A-Yokai-A-Day: Hanako-san (or “Hanako of the Toilet”)

For the last 5 paintings I wanted to do a few of the named, more famous ghosts from Japan, like the one I did of Gagoze a few days back. Something about these individual monster legends is so compelling; that they, as single characters, have kept par with the legions of bizarre and fantastic yokai that have filled Japan’s folklore over the centuries. Like the Jersey Devil or Bigfoot, these spirits have a lot more character and can feel a lot more personal than your ordinary spook.


Who among us hasn’t been scared of using a toilet at one point or another? When I was a kid, I was afraid that there was a lobster in our toilet that would sneak up and pinch my bottom when I couldn’t see. And of course the public restrooms on I-95… who wouldn’t be scared of those! What I remember most being scared of, though, was the ghost that lived in the bathroom mirror that we used to try to summon at sleepover parties. Sometimes it was the Candyman, sometimes it was Bloody Mary, but there was a morbid horror about that fact that you were actually inviting something to come into your home and destroy you… and that was probably what was so fun about it.

Hanako, or Toire no Hanako (“Hanako of the Toilet”) as she is known is Japan, is a somewhat modern ghost. She doesn’t have a distinct origin, but reports of her go back to the 1950’s, and can be found in every school in every prefecture across Japan. She is the “Bloody Mary” of Japanese elementary schools. The legend of Hanako tells of a ghost of a young girl who haunts a bathroom. Some legends say she was an abused child who was chased down and finally caught by her angry parent in the school’s bathroom. Some modern tales claim she is a student who committed suicide in the girl’s bathroom. Others say she was the victim of a school which was burnt down during one of the WW2 bombing raids — she was playing hide and seek and hid out in the bathroom when the bombs struck. In most stories, though, it is agreed that she died (and thus now resides) in the 3rd stall of the 3rd floor bathroom. And she waits there, ready to be summoned by daring or curious children.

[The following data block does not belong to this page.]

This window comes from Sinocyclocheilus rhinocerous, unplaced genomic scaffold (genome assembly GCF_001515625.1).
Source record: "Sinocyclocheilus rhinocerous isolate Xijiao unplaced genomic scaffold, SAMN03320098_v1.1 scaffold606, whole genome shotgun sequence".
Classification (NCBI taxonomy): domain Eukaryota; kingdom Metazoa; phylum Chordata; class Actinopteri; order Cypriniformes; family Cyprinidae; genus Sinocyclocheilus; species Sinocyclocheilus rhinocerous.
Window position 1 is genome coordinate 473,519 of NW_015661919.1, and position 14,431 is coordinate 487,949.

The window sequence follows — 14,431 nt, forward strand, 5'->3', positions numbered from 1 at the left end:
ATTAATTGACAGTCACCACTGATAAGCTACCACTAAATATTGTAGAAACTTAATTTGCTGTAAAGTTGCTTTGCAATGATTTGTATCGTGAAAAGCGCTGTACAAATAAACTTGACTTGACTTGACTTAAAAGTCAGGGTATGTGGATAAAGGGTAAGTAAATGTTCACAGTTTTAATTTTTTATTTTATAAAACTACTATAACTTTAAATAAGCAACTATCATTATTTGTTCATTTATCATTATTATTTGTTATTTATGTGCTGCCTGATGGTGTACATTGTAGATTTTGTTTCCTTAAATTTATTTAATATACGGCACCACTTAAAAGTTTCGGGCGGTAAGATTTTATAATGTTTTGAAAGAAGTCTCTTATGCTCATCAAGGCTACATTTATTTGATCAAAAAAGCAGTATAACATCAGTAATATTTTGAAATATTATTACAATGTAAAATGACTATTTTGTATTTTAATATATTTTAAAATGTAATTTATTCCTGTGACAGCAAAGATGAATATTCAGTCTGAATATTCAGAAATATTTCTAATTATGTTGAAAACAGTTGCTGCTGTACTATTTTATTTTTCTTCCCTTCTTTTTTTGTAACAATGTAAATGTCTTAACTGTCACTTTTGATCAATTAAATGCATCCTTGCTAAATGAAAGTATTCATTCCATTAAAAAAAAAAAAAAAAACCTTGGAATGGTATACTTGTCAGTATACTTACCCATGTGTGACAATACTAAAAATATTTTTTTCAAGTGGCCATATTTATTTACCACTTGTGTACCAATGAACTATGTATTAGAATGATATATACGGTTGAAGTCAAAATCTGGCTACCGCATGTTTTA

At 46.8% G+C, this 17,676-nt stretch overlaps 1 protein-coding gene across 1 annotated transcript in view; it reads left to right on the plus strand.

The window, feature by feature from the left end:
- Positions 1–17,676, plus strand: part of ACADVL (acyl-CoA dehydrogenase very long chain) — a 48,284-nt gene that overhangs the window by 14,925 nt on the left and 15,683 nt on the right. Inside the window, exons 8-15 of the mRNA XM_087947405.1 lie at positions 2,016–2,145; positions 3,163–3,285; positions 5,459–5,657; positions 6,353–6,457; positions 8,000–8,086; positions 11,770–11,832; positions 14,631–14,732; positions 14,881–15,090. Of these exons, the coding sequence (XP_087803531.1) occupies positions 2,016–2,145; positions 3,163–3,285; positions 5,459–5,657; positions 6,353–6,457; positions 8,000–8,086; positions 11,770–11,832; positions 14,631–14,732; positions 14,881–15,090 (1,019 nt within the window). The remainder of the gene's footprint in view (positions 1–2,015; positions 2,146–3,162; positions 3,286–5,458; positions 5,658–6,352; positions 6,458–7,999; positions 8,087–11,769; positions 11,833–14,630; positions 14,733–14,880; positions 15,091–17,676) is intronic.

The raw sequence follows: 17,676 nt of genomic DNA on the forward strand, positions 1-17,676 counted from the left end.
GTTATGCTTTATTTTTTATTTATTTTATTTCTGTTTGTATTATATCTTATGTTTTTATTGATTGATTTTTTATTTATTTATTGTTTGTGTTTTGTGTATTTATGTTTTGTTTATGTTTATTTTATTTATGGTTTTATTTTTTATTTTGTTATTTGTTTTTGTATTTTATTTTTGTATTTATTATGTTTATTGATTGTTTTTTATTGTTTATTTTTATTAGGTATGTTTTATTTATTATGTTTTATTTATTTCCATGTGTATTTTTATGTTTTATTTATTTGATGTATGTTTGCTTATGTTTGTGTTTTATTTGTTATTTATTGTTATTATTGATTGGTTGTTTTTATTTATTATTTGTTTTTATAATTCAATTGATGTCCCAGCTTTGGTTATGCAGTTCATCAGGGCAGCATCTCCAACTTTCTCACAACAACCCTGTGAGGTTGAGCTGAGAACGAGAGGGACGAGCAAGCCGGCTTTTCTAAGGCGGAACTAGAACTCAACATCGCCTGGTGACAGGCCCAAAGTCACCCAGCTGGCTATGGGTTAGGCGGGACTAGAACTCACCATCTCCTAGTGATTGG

It is said that she can be summoned by knocking on her stall three times and ask, “Hanako-san, are you there?” If she is there, she will reply, “Yes I am,” in a quiet, little girl’s voice. The stall door will open up a bit, and when the student looks in to investigate, the ghost of little Hanako, wearing a red skirt and with her hair done up in an old-style bun, will pull her into the toilet and down to Hell.

In the version my wife grew up with in elementary school, a girl who goes to the bathroom by herself will sometimes hear a voice asking her if she wants to be friends. If the poor kid is smart and tries to save her life by saying yes, Hanako’s ghost will come up beneath her and drag her down through the toilet to Hell. If the kid says no, Hanako will simply cut her to pieces. Damned if you do, damned if you don’t.

Hanako is not the only school bathroom ghost in Japan, nor even the scariest. In fact, there are some stories where Hanako will actually protect children from other bathroom-based ghosts! And, unlike some other ghosts, Hanako can be easily avoided if you just stay away from her hiding place.

Of course, any kid who is like me will probably just seek her out anyway. And maybe they’ll grow up to be obsessed with ghosts and monsters too…

Toire no Hanako-san
Toire no Hanako

22 thoughts on “A-Yokai-A-Day: Hanako-san (or “Hanako of the Toilet”)”

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  3. Fukui prefecture — specifically the Tannan area. I wouldn’t be surprised if other parts of Fukui had different versions.

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  8. Sheesh! I’m glad my school is only 2 stories tall. Than again I do actually want to summon Hanako-San. I always try to go for the middle stall cause that one has less bad history.

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